In the 1980s, President Ronald Reagan used supply-side theory to combat stagflation that followed the recession in the early part of the decade. Reagan’s fiscal policy, also known as Reaganomics, focused on tax cuts, decreasing social spending, and the deregulation of domestic markets. Gross domestic product (GDP) under the Reagan Administration averaged 3.5%; under George H.W. Bush (R): 2.25%; under Bill Clinton (D): 3.88%; under George W. Bush (R): 2.2%; under Barack Obama (D): 1.62%, and under Donald Trump (R): 0.95%.
Average GDP under the Reagan Administration’s supply-side fiscal stimulus.
This supply-side fiscal policy of tax cuts to boost economic growth remained popular among U.S. presidents in subsequent decades. In 2001 and 2003, President George W. Bush also instituted wide-ranging tax cuts. These applied to ordinary income as well as dividends and capital gains, among others.
In 2017, President Donald Trump enacted a tax bill that, in principle, is based on supply-side economics. The Tax Cut and Jobs Act (TCJA) cut taxes, both income and corporate, in the hope to stimulate growth. Since then, the provisions have benefited high earners disproportionately and hurt some working- and middle-class taxpayers.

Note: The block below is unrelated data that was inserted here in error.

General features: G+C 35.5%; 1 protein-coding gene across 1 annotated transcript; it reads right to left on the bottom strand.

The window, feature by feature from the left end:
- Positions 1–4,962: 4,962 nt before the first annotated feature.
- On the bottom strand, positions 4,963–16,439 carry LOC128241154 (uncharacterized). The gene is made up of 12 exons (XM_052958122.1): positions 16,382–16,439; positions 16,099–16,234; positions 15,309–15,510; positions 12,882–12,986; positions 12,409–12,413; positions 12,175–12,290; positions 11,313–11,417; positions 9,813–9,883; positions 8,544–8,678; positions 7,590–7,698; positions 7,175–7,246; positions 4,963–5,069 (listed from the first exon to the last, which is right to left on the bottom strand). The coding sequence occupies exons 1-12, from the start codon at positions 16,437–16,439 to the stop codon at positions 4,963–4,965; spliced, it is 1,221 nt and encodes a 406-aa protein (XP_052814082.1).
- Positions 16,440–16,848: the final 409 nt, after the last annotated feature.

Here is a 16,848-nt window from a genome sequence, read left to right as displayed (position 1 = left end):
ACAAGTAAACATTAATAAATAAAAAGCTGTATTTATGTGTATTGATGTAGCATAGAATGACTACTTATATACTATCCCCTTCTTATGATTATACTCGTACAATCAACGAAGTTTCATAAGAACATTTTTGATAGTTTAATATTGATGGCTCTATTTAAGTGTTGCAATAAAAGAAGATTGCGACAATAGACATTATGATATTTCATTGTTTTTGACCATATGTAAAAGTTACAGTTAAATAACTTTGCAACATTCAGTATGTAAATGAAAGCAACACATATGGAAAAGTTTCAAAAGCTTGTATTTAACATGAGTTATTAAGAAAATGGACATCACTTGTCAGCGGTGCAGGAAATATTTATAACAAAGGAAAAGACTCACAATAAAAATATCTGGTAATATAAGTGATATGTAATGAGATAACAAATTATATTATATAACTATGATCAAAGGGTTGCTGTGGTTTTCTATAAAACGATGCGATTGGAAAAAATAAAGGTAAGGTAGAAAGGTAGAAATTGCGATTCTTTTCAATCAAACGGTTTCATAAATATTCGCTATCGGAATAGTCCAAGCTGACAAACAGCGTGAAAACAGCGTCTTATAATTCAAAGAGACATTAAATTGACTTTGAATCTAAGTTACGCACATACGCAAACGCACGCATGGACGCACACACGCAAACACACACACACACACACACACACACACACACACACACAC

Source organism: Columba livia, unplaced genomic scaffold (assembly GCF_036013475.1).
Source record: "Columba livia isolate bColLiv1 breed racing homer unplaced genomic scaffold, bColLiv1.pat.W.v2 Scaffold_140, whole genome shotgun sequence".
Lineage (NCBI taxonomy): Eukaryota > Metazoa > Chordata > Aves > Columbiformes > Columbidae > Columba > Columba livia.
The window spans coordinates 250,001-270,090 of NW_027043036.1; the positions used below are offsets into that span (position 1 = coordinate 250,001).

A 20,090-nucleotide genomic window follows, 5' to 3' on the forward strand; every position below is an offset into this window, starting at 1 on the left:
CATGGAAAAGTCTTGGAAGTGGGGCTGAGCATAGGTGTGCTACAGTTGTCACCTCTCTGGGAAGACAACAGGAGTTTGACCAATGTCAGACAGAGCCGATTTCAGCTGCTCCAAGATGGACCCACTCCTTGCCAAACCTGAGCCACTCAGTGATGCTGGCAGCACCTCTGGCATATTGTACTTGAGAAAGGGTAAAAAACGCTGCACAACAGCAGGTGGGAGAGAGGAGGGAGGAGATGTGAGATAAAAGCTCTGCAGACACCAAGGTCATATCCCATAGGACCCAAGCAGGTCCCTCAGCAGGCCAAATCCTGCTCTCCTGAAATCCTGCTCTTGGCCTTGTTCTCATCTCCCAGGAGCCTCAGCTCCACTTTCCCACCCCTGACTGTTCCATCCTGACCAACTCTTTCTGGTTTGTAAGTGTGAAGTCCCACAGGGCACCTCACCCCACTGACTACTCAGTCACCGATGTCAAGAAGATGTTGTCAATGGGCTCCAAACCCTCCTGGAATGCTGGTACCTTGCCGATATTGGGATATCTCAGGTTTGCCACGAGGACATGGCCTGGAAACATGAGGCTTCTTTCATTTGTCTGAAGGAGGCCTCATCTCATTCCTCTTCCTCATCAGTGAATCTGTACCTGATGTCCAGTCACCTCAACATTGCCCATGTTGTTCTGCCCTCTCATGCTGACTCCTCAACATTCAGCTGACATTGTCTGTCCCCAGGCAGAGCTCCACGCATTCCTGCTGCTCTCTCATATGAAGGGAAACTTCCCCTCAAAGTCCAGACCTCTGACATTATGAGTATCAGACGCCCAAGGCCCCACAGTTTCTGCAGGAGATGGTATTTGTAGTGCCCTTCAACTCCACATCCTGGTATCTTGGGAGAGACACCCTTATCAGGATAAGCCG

During his presidential term, Trump also focused on supply-side fiscal policy through trade relations that raised tariffs on international producers with the aim of creating an opportunity for U.S. businesses to produce more.
Critics of these types of policies point to the growing trend among corporations to engage in stock buybacks. Buybacks occur when companies place the cash they may gain from lower taxes back into the pockets of their shareholders rather than investing in new plants, equipment, innovative ventures, or their workers.
According to Tax Policy Center, in 2018, US corporations spent more than $1.1 trillion to repurchase their stock rather than invest in new plants and equipment or pay their workers more.